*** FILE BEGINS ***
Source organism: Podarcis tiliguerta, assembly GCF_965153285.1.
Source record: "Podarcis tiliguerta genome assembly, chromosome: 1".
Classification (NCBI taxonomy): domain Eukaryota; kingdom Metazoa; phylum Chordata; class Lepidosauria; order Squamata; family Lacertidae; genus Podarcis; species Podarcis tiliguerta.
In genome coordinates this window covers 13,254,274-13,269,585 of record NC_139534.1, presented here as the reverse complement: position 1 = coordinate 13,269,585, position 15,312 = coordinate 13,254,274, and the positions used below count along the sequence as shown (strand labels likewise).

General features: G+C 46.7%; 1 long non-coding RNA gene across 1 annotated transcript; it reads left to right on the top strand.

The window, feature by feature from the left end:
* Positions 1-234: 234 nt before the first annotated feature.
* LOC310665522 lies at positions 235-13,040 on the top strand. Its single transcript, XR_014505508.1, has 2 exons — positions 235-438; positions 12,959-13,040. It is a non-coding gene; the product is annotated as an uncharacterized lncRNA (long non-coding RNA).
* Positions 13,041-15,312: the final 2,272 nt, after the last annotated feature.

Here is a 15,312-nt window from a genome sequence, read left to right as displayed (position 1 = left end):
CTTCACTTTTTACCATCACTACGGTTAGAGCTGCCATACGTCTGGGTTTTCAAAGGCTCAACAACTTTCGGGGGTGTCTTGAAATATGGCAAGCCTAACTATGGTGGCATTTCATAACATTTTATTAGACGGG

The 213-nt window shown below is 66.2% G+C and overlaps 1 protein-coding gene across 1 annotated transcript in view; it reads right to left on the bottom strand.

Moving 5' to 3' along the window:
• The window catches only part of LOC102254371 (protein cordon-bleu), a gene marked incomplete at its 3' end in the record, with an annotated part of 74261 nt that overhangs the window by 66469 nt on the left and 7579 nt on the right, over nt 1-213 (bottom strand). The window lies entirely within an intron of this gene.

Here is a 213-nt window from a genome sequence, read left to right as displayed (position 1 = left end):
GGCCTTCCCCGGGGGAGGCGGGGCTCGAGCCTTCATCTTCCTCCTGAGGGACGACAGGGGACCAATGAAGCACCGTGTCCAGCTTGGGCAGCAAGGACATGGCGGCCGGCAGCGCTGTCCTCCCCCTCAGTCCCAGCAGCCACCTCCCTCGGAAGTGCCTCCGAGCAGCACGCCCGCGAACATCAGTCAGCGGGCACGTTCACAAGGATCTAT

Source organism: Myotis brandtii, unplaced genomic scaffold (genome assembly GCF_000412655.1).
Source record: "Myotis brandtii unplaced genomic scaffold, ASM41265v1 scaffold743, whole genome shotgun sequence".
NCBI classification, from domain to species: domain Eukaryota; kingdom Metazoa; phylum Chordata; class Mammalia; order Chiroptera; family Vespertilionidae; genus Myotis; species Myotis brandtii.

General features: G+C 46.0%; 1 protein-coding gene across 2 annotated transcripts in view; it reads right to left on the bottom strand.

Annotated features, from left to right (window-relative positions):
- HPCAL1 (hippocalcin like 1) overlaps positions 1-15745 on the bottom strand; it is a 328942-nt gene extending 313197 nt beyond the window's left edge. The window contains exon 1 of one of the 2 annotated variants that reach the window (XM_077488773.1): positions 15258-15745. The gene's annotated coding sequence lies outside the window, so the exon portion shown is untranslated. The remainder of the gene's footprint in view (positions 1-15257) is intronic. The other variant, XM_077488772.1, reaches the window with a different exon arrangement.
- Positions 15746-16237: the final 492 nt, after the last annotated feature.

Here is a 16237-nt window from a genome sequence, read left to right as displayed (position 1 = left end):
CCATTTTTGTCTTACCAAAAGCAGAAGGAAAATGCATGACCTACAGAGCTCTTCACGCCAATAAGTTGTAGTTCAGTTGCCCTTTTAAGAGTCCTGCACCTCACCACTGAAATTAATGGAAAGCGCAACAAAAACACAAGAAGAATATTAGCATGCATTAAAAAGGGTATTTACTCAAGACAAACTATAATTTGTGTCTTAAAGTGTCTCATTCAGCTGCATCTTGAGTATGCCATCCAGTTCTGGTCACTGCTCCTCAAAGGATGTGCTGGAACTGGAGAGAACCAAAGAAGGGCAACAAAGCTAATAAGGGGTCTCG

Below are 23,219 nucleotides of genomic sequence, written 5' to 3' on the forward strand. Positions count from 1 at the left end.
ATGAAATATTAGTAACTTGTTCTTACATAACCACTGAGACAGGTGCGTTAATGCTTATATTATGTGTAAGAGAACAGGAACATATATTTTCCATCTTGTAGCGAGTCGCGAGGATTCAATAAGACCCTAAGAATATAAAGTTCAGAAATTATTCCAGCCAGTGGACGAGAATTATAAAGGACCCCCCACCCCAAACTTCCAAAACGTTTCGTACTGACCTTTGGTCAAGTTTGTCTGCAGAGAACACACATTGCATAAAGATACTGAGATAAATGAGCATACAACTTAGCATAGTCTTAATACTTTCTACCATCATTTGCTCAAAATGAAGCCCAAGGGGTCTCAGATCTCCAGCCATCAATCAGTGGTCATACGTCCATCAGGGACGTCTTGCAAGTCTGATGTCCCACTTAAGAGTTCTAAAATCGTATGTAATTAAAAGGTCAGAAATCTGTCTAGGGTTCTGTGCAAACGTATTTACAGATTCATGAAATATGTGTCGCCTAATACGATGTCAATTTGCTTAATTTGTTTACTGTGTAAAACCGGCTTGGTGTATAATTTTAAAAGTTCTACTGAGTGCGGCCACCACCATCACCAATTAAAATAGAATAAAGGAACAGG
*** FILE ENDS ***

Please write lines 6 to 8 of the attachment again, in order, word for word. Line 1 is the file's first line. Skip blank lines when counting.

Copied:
The window, feature by feature from the left end:
* Positions 1-234: 234 nt before the first annotated feature.
* LOC310665522 lies at positions 235-13,040 on the top strand. Its single transcript, XR_014505508.1, has 2 exons — positions 235-438; positions 12,959-13,040. It is a non-coding gene; the product is annotated as an uncharacterized lncRNA (long non-coding RNA).